Any people depicted in stock imagery provided by Thinkstock are models, and such images are being used for illustrative purposes only.

Certain stock imagery © Thinkstock.

ISBN: 978-1-4525-3265-3 (sc)

ISBN: 978-1-4525-3268-4 (hc)

ISBN: 978-1-4525-3267-7 (e)

Library of Congress Control Number: 2011902154

Balboa Press rev. date: 10/27/2015

For Jake, Brandon and Lily


Introduction to the Second Edition

Why do people get depressed?

Why do people get anxious?

My current views on anti-depressant medications

Chapter 1 — Positive Thinking: Does it Still Work?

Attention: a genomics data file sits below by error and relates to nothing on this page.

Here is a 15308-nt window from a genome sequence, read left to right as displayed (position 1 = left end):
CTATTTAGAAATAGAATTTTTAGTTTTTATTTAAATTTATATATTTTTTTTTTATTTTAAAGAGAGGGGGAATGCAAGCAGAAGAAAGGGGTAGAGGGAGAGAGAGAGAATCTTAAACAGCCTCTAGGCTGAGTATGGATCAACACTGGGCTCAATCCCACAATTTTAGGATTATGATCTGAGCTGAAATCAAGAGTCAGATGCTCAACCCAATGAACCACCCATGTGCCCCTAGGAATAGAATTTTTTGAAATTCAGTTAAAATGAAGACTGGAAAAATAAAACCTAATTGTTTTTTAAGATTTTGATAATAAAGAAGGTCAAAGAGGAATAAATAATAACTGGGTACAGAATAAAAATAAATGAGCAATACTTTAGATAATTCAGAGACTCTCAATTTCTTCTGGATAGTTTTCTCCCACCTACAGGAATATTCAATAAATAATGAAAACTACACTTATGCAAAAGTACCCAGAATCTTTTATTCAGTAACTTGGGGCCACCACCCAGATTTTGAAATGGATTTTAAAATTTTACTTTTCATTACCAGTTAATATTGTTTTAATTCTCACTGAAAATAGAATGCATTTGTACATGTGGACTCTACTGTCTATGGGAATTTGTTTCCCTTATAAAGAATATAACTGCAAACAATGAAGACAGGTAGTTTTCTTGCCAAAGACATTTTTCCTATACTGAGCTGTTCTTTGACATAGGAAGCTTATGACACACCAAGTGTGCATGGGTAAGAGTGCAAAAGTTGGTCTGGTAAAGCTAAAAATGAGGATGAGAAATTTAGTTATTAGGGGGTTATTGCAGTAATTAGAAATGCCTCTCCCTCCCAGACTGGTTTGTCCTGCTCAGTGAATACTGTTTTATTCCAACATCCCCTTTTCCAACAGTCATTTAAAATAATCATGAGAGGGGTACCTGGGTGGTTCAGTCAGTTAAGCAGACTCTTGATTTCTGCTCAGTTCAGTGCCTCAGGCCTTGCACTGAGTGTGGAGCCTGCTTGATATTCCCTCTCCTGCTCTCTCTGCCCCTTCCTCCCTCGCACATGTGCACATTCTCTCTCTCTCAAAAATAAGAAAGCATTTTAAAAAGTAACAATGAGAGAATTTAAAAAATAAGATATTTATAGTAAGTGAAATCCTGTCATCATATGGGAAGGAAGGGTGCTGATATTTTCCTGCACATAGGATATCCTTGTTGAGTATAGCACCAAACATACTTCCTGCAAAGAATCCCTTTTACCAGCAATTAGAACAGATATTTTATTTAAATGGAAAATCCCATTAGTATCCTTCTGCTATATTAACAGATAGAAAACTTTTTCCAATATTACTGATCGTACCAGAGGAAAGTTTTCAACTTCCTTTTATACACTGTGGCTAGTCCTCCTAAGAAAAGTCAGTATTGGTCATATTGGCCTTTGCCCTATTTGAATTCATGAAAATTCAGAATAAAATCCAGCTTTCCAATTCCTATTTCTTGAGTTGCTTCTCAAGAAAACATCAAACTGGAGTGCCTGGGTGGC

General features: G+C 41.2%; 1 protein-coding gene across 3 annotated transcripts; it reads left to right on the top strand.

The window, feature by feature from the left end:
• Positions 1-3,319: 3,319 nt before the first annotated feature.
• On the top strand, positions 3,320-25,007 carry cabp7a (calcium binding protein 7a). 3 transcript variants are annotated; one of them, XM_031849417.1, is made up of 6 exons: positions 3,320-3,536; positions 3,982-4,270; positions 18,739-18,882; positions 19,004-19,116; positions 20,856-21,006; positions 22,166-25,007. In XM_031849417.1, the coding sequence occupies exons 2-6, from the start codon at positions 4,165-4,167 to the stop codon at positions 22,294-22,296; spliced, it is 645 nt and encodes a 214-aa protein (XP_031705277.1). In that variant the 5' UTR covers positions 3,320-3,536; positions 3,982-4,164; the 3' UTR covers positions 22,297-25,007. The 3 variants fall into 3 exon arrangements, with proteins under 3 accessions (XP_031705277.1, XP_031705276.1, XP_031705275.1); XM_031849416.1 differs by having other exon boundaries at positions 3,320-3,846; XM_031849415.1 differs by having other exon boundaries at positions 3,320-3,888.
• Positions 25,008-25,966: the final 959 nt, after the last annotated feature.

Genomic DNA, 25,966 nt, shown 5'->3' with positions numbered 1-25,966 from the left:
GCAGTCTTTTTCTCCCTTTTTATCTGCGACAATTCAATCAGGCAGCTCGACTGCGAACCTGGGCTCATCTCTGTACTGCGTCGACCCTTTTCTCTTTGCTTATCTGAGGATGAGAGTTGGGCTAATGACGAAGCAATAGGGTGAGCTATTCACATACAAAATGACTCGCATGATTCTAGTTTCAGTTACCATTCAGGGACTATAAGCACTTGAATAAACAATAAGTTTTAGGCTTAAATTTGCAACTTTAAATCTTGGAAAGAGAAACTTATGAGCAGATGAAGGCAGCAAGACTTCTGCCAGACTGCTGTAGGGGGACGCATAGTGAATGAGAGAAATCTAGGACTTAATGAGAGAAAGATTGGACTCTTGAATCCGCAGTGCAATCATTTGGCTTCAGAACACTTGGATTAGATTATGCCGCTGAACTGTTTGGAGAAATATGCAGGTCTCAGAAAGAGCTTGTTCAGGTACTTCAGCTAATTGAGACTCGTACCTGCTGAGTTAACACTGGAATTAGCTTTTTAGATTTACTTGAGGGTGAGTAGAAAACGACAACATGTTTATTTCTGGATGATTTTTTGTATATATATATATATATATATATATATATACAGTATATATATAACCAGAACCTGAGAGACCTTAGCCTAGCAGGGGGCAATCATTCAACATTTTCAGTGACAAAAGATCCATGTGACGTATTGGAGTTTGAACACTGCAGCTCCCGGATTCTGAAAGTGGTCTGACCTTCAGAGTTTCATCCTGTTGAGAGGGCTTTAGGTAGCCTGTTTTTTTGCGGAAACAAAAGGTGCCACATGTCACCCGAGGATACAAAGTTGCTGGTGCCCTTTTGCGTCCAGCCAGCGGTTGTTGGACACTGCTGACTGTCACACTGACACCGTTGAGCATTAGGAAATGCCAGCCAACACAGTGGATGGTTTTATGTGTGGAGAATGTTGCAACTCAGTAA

Chapter 2 - Stress, Anxiety and Depression

The difference between stress, anxiety and depression

The case of James – An Anxiety and Panic Disorder

The case of Alex - Depression caused by a loss of work and income

Chapter 3 — What Is Your Mind and How Do You Change It?

The Subconscious Mind


The Conscious Mind

What Are Thoughts?

Quick Tips to Manage a Distressed Mind

Moods: What are they?

The Negative Mood-State

Quick tips in dealing with a negative mood state

1. Talking it out

2. Writing it out

3. Acting it Out

Chapter 4 — The Conscious Way to Change Your Mind

The 10 major categories of distorted thoughts

1.   Fortune Telling and Mind Reading

2.   Negative Mental Filter

3.   All-or-Nothing Thinking

4.   Catastrophising (Magnifying and Minimizing)

5.   Emotional Reasoning

6.   Labeling

7.   Personalisation

8.   Should Statements

9.   Overgeneralisation

10.   Disqualifying the Positive

How it works in practice